Communication Dynamics & Patient Safety in the Operating Room: Insights for Surgeon, Nurse, Patient Advocate & Administrative Leaders

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As a nurse consultant specializing in communication and collaboration among healthcare professionals, I interface with nurses of many specialties including those who practice in the OR.  Teaching “soft” skills such as giving and receiving feedback to Peri-Op professionals offers fascinating learning opportunities for me.

The OR is such a high paced, high tech, high stakes work environment and not always conducive to touchy feely stuff like “I”-statements and respectful listening.  On the other hand, sentinel event statistics from the Joint Commission regarding surgically related problems along with the growing awareness in all healthcare circles that effective communication is critical in preventing errors offer compelling reasons to develop the skills.

Self-reflection, ownership, and respectful communication are examples of ‘soft’ skills that are extremely hard to develop and practice.  Yet, the surgeon or nurse manager who can teach the right way of doing something without humiliating a team member will show everyone that respect is guaranteed, skills and knowledge are required to work in the OR, and passive aggressive behavior will not be rewarded with alignment.

Not long ago in preparing an interactive workshop on Communication and Assertiveness for a chapter of  Association of periOperative Registered Nurses, AORN. I asked their educational committee to share their most common communication challenges so that we could make our time as meaningful as possible. They replied with the following four scenarios:

1. Your team mate purposefully holding back information about a surgery to make you look bad in front of the surgeon.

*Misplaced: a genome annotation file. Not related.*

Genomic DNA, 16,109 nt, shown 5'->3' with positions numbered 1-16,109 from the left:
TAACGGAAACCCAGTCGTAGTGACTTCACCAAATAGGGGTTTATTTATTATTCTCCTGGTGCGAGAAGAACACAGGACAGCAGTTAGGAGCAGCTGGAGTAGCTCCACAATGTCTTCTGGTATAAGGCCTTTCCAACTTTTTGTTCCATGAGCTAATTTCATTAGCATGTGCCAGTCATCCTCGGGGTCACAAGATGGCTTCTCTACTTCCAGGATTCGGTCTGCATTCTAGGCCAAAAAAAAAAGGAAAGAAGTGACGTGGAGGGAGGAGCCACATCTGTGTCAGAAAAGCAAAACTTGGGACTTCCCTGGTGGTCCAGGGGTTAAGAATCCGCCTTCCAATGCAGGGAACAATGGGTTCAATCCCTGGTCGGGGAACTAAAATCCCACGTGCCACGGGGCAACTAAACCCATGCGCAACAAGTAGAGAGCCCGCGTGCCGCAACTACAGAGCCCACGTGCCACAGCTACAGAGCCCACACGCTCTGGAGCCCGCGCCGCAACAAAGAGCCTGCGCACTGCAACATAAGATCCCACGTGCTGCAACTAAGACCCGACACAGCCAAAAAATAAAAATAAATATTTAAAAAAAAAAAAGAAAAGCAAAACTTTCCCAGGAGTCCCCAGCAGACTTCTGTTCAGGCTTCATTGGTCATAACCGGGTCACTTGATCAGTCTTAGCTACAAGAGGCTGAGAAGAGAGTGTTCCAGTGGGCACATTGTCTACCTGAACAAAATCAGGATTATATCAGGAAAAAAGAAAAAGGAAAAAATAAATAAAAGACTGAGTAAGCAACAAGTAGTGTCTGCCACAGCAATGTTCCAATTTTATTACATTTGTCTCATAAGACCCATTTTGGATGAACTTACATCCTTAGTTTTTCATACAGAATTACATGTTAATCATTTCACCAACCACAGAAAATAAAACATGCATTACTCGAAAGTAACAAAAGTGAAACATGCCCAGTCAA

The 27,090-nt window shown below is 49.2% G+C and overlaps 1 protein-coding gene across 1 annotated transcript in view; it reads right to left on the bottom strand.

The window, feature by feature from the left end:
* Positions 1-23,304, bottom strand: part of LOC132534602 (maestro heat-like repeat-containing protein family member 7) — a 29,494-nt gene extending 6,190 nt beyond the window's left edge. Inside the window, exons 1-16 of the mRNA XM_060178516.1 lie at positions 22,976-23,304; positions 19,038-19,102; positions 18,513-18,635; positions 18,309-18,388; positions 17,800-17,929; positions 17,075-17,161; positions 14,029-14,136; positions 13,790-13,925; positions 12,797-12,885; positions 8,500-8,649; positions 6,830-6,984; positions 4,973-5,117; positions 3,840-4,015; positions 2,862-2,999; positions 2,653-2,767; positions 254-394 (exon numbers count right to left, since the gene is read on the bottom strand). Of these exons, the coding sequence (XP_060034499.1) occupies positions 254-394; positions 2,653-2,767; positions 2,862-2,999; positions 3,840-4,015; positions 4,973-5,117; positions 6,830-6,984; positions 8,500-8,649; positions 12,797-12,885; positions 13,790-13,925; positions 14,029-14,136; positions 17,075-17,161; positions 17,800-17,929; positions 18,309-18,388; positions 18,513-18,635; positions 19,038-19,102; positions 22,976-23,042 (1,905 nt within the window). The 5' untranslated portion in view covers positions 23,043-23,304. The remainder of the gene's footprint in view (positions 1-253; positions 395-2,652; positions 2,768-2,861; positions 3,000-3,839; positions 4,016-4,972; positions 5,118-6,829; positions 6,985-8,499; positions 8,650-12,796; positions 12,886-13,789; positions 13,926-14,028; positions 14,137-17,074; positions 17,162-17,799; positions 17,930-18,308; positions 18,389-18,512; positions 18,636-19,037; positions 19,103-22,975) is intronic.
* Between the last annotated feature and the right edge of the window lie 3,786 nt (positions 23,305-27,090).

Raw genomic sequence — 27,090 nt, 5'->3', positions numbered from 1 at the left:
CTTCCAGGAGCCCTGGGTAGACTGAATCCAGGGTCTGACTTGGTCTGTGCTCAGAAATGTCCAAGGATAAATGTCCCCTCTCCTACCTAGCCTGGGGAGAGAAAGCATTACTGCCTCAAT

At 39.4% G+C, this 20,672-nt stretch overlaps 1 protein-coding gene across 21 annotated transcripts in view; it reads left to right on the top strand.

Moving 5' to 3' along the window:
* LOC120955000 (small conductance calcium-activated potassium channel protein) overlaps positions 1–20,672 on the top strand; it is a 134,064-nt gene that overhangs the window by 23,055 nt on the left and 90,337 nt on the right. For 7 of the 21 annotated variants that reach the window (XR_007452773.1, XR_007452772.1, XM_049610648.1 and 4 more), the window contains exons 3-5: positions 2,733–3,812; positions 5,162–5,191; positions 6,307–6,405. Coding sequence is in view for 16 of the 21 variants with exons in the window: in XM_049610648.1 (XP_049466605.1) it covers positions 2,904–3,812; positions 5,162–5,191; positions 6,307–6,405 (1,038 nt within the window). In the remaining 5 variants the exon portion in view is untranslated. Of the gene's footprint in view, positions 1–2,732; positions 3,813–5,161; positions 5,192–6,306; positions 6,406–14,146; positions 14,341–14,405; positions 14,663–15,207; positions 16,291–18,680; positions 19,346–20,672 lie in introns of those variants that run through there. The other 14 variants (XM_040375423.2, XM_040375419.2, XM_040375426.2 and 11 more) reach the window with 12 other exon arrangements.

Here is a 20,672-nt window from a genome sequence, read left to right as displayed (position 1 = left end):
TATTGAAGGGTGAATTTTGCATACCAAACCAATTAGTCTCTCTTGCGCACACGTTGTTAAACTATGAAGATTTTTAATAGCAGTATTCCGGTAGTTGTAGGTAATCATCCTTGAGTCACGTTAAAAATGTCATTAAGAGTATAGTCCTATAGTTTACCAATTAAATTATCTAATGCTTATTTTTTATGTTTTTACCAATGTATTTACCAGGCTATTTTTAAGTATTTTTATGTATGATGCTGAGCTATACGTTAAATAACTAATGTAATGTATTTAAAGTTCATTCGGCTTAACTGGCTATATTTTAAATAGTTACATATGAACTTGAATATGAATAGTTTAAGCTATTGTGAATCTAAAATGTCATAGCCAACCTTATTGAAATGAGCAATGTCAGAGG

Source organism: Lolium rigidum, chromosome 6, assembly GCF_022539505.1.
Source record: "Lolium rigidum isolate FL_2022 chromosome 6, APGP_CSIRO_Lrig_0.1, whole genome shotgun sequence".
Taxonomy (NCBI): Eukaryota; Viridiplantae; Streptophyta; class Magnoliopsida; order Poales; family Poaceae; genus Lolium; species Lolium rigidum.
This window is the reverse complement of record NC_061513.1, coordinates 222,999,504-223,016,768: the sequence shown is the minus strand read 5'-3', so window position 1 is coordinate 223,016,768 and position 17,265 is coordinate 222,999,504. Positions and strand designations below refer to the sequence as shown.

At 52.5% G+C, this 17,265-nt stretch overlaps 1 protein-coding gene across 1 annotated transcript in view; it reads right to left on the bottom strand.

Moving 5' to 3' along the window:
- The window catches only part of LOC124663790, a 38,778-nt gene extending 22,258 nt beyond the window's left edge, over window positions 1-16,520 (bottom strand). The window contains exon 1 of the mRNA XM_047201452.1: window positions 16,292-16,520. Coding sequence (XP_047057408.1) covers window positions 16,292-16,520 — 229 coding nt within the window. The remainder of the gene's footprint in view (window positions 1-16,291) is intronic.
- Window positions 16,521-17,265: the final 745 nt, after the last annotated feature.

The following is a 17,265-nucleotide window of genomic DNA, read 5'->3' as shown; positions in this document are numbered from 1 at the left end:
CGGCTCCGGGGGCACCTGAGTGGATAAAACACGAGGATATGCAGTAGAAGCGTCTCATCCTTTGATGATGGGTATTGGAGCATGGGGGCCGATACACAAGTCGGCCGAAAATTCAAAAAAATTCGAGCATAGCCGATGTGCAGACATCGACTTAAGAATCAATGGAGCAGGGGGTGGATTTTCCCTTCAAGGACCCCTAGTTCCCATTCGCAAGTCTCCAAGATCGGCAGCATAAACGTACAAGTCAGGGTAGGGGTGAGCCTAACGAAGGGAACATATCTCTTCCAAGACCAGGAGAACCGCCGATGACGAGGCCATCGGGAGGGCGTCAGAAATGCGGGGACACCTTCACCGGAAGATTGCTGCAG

2. Surgeon yelling that s/he wants someone in the OR that ‘knows what they are doing’.

 

3. Purposeful negative discussion about you in the operating room by other team members without including you in the conversation.

 

4. Surgeon compromises patient safety either by surgical technique, not wanting to wait for “Time-Out”, or not wanting to wait for ‘counts’ at the end of the procedure (especially when counts are incorrect), and ignores or becomes angry when you request she/he consider the information presented.

These scenarios reveal layers of interwoven relationship patterns that are fraught with horizontal and vertical violence.  Add to that, more innocent unawareness about individual behaviors and their impact on others along with lack of skills in self-reflection and expression and the complexity of interactions and ramifications begins to emerge.

Team members vying for approval and leaders who are somehow gratified by giving or withholding approval  are participating in relationship patterns that contribute to adverse events.    Withholding information, setting up a colleague to work in a position without appropriate training and experience, or using humiliating language and tone are not in the patient’s best interests.

As human beings, I believe we all want and deserve to feel respected and have a sense of power. Yet in our culture,  some members and professions are valued more than others.   This imbalance chips away at everyone’s self esteem and contributes to complex feelings and behaviors involving frustration and resentment.

In addition, relentless stress, gender, ego and self-esteem factors help set the stage for such aggressive, passive aggressive or passive ways of obtaining and using power.